King Collards

By now everyone has heard about the health benefits of the Mediterranean Diet and with the popularity of sushi lots of us probably view an Asian Diet as a healthy alternative. However, the African Heritage Diet I was raised eating is just as nutritious as its’ more popular peers, one reason being the basis of the plant based diet is greens.

My family ate a variety of greens when I was a child – mustard, cabbage, turnip, a green I notice many farmers now discard at Farmers’ Markets, and the most beneficial of all, collards.

With the popularity of veganism, I see a lot of recipes for steamed or raw collards online. Due to the fiber content, unless you’re able to be home all day after eating barely cooked collards, I don’t recommend the practice. Conversely, I see some young chefs suggesting you need 3 to 4 hours for your greens to be right. In actuality, 45 minutes to 1 hour is all you need to make tender, flavorful greens. But in fairness to my young counterparts, the flavors do meld more the longer you cook them.

Either my parents or one of my grandmothers would often say after a meal with greens that the pot liquor, or the liquid the greens cook in, is healthier than the actual leaves. According to a Tulane University historian at The Whitney Plantation, babies were fed pot liquor and little else when their enslaved mothers had to work and were thus unable to breastfeed. If the generations that literally built the nation were weaned on it, my folks were telling the truth.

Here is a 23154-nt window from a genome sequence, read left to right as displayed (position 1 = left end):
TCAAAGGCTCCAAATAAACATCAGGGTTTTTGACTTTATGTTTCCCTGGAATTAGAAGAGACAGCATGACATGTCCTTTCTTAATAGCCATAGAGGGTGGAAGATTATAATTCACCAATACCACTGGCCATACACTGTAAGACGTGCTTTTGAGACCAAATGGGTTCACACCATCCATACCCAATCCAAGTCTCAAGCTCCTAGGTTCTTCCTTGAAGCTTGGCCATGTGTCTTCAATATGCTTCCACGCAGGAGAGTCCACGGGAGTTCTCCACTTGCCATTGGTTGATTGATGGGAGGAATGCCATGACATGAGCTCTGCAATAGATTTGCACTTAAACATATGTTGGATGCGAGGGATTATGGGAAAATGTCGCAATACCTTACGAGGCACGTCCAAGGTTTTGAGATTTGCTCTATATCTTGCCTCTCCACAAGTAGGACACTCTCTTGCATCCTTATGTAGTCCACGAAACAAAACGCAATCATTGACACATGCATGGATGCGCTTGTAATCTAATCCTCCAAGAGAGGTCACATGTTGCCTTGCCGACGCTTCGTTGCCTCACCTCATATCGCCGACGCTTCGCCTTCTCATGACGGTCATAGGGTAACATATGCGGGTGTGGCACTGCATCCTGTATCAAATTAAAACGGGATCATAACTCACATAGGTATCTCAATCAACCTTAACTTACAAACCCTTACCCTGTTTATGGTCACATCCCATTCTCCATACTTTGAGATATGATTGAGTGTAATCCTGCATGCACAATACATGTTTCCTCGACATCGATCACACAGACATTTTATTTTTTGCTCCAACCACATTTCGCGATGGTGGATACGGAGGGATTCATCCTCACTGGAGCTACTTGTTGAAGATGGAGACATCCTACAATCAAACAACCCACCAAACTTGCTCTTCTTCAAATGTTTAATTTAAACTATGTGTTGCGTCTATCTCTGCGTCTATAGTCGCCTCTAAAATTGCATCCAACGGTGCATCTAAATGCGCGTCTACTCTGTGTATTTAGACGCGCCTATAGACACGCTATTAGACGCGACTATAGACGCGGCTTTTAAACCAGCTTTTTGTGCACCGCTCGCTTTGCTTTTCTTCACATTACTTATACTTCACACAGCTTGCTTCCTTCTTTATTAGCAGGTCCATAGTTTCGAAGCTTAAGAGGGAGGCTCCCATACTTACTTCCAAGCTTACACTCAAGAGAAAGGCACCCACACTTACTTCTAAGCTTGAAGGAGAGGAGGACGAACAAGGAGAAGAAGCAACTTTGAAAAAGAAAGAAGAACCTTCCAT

For carnivores, ham hocks are the best seasoning for collards greens. But since I became a vegetarian in 1984, I have come up with with a delicious alternative that uses organic chicken stock or organic vegetarian chicken stock that is equally satisfying. If you want the traditional Southern experience, top your greens with chopped green onions, which are prebiotics.

Collard Greens

2 Bunches Organic Collard Greens

2 Large Organic Garlic Cloves

3 Cups Water

1/4 Cup Organic Safflower Oil

1 Cap full Organic White Vinegar

1 teaspoon Tony Chachere’s Creole Seasoning (or Lawry’s Season Salt if you don’t like food hot with pepper)

2 Dashes Louisiana or Frank’s Red Hot Sauce (really any hot sauce made with vinegar except Tabasco works)

3 Dashes Colgin Liquid Smoke

1 Tablespoon Better Than Bouillon Organic Chicken Stock or Vegetarian Chicken Stock (find in bulk section of health food stores)

Wash greens thoroughly and chop if desired, set aside. Bring the water to a boil and add all the seasoning. Add the greens and turn the heat down to low, stirring periodically. Garnish with raw green onions.

Leave a Reply

Fill in your details below or click an icon to log in:

WordPress.com Logo

You are commenting using your WordPress.com account. Log Out /  Change )

Google photo

You are commenting using your Google account. Log Out /  Change )

Twitter picture

You are commenting using your Twitter account. Log Out /  Change )

Facebook photo

You are commenting using your Facebook account. Log Out /  Change )

Connecting to %s